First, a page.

Protected seal

Since the window seal is located underneath the actual window, it is less likely to become damaged or require replacement. Framed windows have an exposed seal, which may require more maintenance over time.

No trim eliminates fading issue

Since there is no frame surrounding this style of window, there is no risk of any part of the window becoming faded over time. This keeps the aesthetic appearance of the windows looking better over time.

Rain protection when opened

Since these windows have a hinged, awning style opening, you can keep them open when it is raining. You will not risk rain entering your vehicle since the window acts as a barrier, allowing you to get some airflow even on a rainy day.


Poor Airflow

Frameless windows only open about six inches or even the bottom half at the bottom of the window. This prevents you from getting as much of a cross-breeze as you would with a framed slider window. Reduced airflow can make a big difference in how comfortable you feel in your vehicle. Because of this, you may also end up spending more money on air conditioning.

Less support

Frameless windows do not have the support of a frame, which could affect how durable they are. For this reason, an impact may be more likely to result in costly damage.


If you end up damaging your frameless windows, replacement usually can be more than a framed window even though there is less parts involved.

The Benefit of Having Both

Many RVs come with both styles of windows in different locations on the vehicle. Frameless windows are often located on the side of RVs, while framed windows may be found on the slide out sidewalls. This allows you to reap the benefits of both styles, keep the breeze flowing throughout your vehicle, and even keep some windows open on a rainy day.

What type of window is better?

Since these windows each have different advantages, deciding which window you prefer will be largely based on preference. If you are interested in aesthetics and don’t mind relying a bit more on AC, frameless windows will be a good option for you. If you prefer the option with the best airflow and stability, you’ll want to go with framed windows.

If you have an aftermarket vent fan such as the MaxxFan or Fantastic-Fan, you can use your exhaust setting to draw lots of air through either type of window making frameless a more viable option.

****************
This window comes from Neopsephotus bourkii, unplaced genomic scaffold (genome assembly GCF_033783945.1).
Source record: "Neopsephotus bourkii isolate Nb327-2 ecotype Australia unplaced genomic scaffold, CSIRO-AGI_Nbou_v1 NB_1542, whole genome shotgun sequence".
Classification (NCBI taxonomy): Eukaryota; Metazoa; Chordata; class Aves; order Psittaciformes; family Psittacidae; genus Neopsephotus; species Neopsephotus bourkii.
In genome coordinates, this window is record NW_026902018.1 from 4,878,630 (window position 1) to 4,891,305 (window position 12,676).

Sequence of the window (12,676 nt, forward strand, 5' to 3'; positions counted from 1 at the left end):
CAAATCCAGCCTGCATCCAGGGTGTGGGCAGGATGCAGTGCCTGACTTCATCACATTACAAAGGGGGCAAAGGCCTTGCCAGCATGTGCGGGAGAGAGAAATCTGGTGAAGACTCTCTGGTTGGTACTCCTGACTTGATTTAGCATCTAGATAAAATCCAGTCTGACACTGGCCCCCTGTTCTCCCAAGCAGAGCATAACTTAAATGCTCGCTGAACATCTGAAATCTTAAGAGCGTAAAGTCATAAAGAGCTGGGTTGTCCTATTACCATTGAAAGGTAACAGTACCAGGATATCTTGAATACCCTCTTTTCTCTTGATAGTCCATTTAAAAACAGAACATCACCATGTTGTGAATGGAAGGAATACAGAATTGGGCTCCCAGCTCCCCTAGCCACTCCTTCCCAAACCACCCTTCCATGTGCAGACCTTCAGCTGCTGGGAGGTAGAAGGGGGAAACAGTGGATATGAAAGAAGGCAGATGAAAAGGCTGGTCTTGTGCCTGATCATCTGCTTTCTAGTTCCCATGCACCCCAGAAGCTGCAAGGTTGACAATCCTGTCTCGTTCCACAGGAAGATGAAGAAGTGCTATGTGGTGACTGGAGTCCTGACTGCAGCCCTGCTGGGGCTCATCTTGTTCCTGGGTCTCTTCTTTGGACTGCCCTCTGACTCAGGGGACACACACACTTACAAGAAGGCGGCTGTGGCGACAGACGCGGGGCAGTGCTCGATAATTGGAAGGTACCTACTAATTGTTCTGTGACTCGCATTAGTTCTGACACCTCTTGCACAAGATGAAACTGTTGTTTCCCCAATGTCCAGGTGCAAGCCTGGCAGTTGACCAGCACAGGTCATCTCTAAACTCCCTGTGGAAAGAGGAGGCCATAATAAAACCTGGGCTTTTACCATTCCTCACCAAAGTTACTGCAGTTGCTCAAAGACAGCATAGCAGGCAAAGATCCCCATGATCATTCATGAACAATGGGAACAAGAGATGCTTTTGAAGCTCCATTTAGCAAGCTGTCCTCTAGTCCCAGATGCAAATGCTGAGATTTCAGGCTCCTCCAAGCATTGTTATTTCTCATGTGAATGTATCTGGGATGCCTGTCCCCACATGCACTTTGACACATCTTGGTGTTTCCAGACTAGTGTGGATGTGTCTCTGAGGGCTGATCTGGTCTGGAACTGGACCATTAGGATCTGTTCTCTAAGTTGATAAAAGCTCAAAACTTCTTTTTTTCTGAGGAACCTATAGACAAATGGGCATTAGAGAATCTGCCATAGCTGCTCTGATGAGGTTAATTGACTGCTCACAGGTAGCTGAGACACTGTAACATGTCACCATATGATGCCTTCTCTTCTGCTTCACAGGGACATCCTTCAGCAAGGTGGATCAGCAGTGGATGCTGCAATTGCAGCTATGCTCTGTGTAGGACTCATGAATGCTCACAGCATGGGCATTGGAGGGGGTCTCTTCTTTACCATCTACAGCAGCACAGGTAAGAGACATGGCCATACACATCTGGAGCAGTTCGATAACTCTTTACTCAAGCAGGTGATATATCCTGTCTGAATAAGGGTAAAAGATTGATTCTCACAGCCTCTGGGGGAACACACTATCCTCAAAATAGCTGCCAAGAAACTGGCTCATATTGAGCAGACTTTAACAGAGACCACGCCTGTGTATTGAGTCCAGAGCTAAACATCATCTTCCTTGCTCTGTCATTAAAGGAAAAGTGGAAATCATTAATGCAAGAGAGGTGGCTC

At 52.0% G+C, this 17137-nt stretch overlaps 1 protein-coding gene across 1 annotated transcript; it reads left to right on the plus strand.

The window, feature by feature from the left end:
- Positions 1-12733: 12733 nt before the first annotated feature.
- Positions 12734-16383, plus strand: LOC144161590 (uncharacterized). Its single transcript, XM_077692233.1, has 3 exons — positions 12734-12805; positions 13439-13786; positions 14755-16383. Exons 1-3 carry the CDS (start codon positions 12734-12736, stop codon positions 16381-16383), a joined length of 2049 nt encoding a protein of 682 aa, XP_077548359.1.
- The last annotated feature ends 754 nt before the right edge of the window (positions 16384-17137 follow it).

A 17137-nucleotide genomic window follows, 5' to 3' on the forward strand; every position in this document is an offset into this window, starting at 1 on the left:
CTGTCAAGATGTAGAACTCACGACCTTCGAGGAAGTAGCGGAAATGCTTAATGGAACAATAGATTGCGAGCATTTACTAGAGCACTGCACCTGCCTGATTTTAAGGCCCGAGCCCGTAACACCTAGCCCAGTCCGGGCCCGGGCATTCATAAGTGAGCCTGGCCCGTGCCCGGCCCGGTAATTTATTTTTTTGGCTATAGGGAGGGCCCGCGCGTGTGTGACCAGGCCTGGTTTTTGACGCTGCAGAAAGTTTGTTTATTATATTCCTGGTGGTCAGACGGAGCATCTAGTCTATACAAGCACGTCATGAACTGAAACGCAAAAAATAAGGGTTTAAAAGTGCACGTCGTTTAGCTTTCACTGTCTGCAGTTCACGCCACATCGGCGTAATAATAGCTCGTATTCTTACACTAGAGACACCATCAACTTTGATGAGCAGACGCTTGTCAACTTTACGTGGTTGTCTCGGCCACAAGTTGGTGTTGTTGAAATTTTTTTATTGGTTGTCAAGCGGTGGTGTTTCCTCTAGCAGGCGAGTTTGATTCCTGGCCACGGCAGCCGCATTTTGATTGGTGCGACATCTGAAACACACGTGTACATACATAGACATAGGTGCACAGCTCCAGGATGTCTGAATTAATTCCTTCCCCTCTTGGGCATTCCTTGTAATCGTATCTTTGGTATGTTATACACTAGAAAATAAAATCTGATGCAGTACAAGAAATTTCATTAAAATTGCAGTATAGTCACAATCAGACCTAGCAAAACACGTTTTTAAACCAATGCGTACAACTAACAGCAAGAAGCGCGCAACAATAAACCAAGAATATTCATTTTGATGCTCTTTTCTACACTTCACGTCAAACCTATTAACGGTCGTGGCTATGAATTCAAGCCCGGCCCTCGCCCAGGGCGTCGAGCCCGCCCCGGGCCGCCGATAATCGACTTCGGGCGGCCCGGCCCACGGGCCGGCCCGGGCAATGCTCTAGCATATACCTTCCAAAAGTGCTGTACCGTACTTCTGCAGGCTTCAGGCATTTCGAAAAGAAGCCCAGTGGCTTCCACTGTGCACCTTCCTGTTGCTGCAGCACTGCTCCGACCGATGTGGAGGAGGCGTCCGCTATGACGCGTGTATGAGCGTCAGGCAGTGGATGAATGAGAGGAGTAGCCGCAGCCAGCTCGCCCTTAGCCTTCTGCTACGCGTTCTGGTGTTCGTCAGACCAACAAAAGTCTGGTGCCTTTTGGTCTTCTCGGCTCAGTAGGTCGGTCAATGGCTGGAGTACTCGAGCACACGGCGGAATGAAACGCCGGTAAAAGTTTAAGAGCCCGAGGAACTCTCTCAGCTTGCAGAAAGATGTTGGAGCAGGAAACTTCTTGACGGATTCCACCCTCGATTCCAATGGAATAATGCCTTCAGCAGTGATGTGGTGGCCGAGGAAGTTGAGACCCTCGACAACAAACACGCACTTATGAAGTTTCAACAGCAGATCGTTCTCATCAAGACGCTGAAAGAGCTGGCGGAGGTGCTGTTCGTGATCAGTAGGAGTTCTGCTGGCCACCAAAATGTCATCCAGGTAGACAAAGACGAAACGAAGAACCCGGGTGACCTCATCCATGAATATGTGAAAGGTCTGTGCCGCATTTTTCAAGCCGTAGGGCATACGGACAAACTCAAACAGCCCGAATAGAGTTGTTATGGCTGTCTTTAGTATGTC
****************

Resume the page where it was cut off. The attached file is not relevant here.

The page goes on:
Which is easier to maintain?

Framed windows are easier to maintain. Both will require some degree of maintenance, but framed windows will likely be more cost-effective to maintain over time. A few possible maintenance requirements for each type of window are as follows:

Framed windows may have leaks and caulking requirements. These windows may begin to leak over time and require caulking to keep leaks at bay. This may affect the aesthetic appearance of your windows. The seals or plastic trim may also need replacing due to cracks or UV damage. Since the seals are more exposed in these windows, they are more likely to need replacing. You can do this yourself or hire professional help.

Frameless windows are more likely to suffer shattering due to lack of support by a frame. The scissor mechanism that opens these windows can also become damaged and require replacement. These windows also risk condensation seeping between the panes, which requires maintenance to prevent permanent damage.

Which is more cost-effective to replace?

The cost to replace these windows will depend on several factors. Size, UV tinting, and slider features are a few of the elements that will increase the price of your windows. Frameless windows are newer and generally cost a bit more, but framed windows with a slider feature are more expensive than regular single-pane framed windows. 


To choose your RV windows, make sure you do your research, and go into an RV dealer to check them out in person before deciding. As with many RV decisions, this will ultimately depend on your preference and which factors matter most to you. Once you weigh the options and scope them out in person, you’ll be sure to end up with the right windows for your RV adventures.